We need your support to keep TheyWorkForYou running and make sure people across the UK can continue to hold their elected representatives to account.Donate to our crowdfunder
I will certainly make sure the noble Lord gets a response on those points in the letter.
The point I was making was specifically in relation to rough sleeping, which is a serious issue throughout western Europe. The only country that has seen a reduction of any significance is Finland, and we have been seeking advice from it on what it is doing on this. I will cover that in the letter, with more specifics about the funding from the centre going into helping with what is a very serious problem that affects individuals. We certainly should not forget that.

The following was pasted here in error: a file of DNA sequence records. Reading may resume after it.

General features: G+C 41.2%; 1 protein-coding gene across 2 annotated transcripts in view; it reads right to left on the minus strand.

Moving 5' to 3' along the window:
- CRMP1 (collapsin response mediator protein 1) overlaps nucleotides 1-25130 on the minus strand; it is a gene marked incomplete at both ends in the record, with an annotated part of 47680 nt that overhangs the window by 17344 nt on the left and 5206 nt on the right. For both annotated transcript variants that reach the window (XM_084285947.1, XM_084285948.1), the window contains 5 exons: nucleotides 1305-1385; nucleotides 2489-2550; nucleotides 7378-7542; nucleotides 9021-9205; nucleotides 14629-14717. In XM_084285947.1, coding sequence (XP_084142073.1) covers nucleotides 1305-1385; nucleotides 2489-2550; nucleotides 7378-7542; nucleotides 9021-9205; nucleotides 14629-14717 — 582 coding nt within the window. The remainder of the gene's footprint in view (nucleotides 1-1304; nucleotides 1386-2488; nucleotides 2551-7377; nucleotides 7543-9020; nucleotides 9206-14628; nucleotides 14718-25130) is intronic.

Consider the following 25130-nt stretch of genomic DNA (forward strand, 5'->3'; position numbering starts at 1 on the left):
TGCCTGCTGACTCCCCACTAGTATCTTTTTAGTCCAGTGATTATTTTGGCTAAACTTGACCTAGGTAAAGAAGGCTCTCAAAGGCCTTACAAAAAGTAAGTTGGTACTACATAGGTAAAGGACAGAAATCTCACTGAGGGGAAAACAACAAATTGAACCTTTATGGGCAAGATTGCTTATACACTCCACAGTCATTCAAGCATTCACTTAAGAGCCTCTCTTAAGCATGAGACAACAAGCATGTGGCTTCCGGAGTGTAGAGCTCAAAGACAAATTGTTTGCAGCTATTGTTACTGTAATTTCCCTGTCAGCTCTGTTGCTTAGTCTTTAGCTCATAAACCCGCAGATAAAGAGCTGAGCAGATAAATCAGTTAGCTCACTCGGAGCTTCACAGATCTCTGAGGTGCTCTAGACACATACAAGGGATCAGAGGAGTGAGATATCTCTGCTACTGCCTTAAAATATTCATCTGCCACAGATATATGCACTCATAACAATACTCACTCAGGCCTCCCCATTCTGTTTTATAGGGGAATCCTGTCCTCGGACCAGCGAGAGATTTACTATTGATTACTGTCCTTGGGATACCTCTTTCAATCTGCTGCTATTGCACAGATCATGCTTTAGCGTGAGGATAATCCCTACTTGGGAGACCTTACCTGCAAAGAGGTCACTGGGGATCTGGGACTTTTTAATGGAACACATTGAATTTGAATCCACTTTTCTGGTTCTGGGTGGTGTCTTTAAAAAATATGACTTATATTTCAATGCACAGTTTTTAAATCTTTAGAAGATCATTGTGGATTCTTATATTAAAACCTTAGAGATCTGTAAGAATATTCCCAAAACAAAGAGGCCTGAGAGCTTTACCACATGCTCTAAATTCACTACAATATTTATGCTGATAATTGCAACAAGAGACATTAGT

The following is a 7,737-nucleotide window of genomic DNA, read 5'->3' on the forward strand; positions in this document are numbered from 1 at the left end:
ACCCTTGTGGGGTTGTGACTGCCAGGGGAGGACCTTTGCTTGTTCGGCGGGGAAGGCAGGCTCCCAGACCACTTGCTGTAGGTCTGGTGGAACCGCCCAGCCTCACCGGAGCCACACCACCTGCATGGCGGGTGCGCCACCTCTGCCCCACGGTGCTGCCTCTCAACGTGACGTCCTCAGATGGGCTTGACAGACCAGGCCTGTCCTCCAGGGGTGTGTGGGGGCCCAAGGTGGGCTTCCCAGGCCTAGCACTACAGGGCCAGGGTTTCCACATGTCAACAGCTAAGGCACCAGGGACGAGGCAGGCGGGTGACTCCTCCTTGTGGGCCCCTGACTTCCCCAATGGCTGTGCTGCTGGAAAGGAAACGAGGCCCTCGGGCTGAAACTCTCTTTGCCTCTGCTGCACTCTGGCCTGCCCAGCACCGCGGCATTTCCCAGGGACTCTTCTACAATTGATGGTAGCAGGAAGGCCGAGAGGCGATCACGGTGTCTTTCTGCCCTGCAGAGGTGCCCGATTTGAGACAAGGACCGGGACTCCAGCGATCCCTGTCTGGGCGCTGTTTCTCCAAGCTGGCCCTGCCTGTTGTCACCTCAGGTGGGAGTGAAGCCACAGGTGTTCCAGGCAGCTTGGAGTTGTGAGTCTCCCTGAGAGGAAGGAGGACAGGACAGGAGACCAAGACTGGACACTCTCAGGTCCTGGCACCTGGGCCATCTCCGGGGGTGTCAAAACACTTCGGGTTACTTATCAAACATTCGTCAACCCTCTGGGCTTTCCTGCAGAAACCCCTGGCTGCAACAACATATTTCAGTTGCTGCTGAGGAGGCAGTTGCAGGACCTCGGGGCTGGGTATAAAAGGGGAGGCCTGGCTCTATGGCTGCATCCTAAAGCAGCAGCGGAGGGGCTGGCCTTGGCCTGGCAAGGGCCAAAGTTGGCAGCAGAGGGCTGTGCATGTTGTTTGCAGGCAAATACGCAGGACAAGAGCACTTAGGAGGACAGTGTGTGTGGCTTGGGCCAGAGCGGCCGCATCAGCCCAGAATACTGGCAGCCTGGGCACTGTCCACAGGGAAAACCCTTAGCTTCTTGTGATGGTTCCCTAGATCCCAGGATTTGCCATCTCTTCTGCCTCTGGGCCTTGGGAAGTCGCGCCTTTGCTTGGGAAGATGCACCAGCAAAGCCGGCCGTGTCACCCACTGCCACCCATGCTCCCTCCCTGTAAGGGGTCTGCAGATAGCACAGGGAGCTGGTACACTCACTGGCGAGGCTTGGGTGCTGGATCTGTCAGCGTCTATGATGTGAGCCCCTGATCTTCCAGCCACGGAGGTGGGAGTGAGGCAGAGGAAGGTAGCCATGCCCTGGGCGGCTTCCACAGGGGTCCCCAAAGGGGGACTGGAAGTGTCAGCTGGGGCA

I thank the noble Lord, Lord Best, for his welcome of some of the things we have been doing on housing. I acknowledge that we have not kept him happy on all these issues, but I remain very keen to discuss these issues with the noble Lord. I know how expert he is in these areas.
I turn to education. The noble Lord, Lord Addington, spoke on this, particularly in relation to special needs. I understand his commitment to this area and the background and expertise he brings on dyslexia and in other areas. On
I turn to social care, which most noble Lords raised. I am told and can authoritatively confirm that the social care Green Paper is expected soon—noble Lords will not be surprised. After this, we will apply additional pressure to say that we really should be seeing this. It is an important area.
The noble Lord, Lord Liddle—again, very fairly—talked about the bandwidth and of other issues of importance not getting the attention they would normally have while we are dealing with these Brexit issues. I absolutely accept that; it is a point well made.